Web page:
Unwanted urban trees become retail gold at Mpls. wood shop

Creating a mantel
Steve Clemons works on a mantelpiece at Wood From the Hood in Minneapolis on Friday, Jan. 25, 2013. Wood From the Hood, which started five years ago as a side business to a cabinet shop, uses cut and fallen trees from the metro area to create products like flooring and cutting boards.
MPR Photo/Jeffrey Thompson

The emerald ash borer has killed tens of millions of ash trees across the United States and Canada in the last decade.

Here in the Twin Cities, Minneapolis parks department forestry crews were cutting down hundreds of trees at the Fort Snelling Golf Club after many became infested. Normally the wood is chipped up and burned. But some are being salvaged along with many other varieties of unwanted urban trees.

At Wood from the Hood, cyclists whiz by on the Midtown Greenway just over the fence from the shop. Rick Siewert, a co-owner, showed off some of the dozens of logs stacked up in the back lot. Some were 3 feet or more in diameter, and all were cut down within a few miles of his business.

"We have a big variety, and it's all local, and it's tracked by the ZIP code where it comes from," Siewert said. "So on a lot of these logs, you'll see tags on the end of them designating where it came from. And when you see it in the store, it'll have the ZIP code where it came from on the product."

It could be a scene out of "Portlandia" -- the TV satire of urban hipsters. As with organic milk and free range chicken from the neighborhood co-op, consumers can now buy hardwood flooring, cutting boards and picture frames made from trees cut close to home.

Getting to that finished product takes a long time. After he cuts the wood on a portable sawmill, it has to dry out for several months, first outside, then in a kiln.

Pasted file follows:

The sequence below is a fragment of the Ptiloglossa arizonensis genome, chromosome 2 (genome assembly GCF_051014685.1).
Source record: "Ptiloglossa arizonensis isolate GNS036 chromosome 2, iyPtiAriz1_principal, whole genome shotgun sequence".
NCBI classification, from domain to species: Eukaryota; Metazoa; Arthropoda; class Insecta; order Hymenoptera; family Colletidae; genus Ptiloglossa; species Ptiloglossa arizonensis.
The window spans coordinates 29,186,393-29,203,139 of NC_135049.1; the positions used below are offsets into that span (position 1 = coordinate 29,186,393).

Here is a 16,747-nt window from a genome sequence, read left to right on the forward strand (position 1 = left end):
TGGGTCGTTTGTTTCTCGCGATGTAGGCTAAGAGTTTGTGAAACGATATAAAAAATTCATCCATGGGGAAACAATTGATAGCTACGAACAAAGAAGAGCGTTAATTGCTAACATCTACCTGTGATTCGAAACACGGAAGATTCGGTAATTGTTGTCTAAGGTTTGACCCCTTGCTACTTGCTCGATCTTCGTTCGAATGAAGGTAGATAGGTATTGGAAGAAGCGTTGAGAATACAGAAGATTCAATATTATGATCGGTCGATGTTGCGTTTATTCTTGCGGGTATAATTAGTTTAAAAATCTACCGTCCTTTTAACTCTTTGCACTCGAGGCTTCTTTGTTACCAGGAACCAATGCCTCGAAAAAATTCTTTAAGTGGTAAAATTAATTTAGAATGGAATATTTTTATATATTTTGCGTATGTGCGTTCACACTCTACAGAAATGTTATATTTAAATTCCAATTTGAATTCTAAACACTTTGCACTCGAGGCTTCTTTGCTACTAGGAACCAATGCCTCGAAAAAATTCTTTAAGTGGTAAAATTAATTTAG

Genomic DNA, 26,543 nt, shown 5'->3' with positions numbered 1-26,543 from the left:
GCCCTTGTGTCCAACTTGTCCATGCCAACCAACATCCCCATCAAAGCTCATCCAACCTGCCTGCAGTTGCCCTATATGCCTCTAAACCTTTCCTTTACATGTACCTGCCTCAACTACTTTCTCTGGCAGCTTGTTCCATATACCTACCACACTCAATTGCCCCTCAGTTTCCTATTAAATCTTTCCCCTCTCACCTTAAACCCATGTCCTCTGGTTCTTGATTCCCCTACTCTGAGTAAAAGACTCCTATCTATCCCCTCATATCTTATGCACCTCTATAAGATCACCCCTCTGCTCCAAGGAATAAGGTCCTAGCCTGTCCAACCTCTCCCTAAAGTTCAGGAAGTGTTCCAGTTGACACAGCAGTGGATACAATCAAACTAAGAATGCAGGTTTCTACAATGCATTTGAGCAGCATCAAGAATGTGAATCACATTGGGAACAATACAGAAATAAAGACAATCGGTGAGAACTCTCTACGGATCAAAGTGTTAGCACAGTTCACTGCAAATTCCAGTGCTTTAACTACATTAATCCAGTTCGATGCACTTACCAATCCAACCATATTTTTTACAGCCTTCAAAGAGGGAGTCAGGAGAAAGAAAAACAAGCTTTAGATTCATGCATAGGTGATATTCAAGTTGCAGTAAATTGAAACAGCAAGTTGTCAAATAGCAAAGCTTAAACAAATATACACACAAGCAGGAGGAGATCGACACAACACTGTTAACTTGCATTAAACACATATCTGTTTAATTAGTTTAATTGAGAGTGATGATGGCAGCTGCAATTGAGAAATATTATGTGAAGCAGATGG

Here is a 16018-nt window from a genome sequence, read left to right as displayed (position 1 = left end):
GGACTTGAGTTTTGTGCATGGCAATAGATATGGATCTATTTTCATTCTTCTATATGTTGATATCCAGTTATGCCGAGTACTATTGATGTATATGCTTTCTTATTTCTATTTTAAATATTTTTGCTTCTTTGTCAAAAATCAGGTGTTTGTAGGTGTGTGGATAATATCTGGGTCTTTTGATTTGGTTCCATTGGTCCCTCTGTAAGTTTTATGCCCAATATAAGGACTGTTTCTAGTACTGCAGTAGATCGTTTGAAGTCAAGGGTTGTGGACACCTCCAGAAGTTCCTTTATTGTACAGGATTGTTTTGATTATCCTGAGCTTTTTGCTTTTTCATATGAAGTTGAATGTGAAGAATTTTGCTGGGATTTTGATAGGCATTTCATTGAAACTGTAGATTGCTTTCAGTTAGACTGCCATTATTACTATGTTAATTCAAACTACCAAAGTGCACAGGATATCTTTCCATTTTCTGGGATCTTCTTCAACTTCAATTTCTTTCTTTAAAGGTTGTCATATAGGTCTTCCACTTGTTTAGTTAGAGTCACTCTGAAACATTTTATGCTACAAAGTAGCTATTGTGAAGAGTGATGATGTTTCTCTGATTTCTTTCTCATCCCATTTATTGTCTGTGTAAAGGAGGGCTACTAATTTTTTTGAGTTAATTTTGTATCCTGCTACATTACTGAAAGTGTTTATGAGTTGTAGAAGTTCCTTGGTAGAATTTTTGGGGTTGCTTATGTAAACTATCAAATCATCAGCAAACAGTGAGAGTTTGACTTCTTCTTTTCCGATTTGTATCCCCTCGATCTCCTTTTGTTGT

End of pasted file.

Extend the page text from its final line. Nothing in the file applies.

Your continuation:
Inside the shop, workers rip the lumber down to smaller pieces so they can turn it into finished products.

The company does custom jobs. too. Maple trees cut down at Macalester College, for example, are back on campus as wall paneling in a conference room.

Siewert said he does not scope out trees he wants to cut down. He looks for those that are being removed for some other reason. Many come from homeowners; some were salvaged after the north Minneapolis tornado in 2011.

He gets other logs from the Minneapolis parks department, including 34 ash trees from the Fort Snelling Golf Club cut down this month because of the ash borer infestation.

Siewert said he can salvage the material because the insects live in the trees' outer layers. But he usually avoids infested wood because it requires careful handling.

"We have our USDA certification for the safe handling of ash," he said. "They come out at least once a month to look at our ash pile to make sure it's in the right spot and to make sure there isn't any bark left on it, and we're drying it to the specifications that they've set."

Salvaging urban trees has other challenges, too. Siewert had a steel coffee can filled with rusty nails and other bits of metal he found embedded deep inside salvaged logs. The metal can ruin expensive saw blades, so Siewert scans his logs with a metal detector before cutting them. He said he once pulled out a foot-long augur bit. Clothesline hooks are a common find in backyard trees.

While removing metal would be a hassle for a big lumber company, Siewert said it's worthwhile because urban timber has characteristics not found at most lumberyards.

"It's a lot of really cool looking wood," Siewert said. "There's a character grade here. Stuff that you're not going to see out of the forest, the gnarly different grains, really neat grain patterns and just the variety that you get from the city."

Besides its unique character, salvaged urban lumber can win certification points on green building projects.

And Cindy Siewert -- Rick's wife and business partner -- said the small items the company makes, such as bottle openers and cribbage boards, tap into the trend toward all things local.

"It's been really easy to sell the products in the stores because people love it, and people are really eco-friendly now," Cindy Siewert said. "I love going out to the retail stores and meeting the buyers. They've been really good customers for us."

The Siewerts have been rescuing city trees from the wood chipper for more than five years now. It's a venture they started alongside their cabinet and millwork company, and now it's beginning to turn a profit.

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